Intense burns like the Woolsey Fire highlight the resilience of mountain lions, says Winston Vickers, a wildlife research veterinarian at the University of California, Davis who was not involved in the study. “They have amazing mobility, they mostly can get away from the immediate fire, they mostly survive,” he notes. The changes in risk-taking, he says, could reflect how confined the population is, hemmed into the mountains by human development.

Wildlife crossings, such as the new Wallis Annenberg Wildlife Crossing over the 101, will hopefully give the mountain lions a safer option for roaming, though the main goal is to promote gene flow between lion populations, Blakey says (SN: 5/31/16). In a landscape where fire, humans and highways combine, it’s good to have somewhere to run.  

Animals

Here Are 3 People-Animal Collaborations Besides Dolphins And Brazilians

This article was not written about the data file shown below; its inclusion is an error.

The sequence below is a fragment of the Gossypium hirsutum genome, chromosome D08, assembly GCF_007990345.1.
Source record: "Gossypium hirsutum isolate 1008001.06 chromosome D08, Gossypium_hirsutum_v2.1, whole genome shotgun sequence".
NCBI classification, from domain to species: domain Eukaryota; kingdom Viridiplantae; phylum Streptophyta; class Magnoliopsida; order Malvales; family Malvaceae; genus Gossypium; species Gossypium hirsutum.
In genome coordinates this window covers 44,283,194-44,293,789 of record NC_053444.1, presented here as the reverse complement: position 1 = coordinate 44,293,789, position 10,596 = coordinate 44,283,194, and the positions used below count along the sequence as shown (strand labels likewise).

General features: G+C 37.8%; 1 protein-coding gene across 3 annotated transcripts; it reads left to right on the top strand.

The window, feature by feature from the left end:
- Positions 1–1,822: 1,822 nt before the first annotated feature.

Published

on

By

here-are-3-people-animal-collaborations-besides-dolphins-and-brazilians

We’ve all heard that dogs are a man’s best friend, but our canine companions don’t make up the entirety of humankind’s friend circle. Humans have cooperated with wild animals throughout our evolutionary history, forming reciprocally beneficial relationships known to biologists as mutualisms.

One particularly piscine partnership that made headlines recently can be found in Brazil, where fishers catch nets full of fish with the aid of the local bottlenosed dolphin (Tursiops truncatus gephyreus).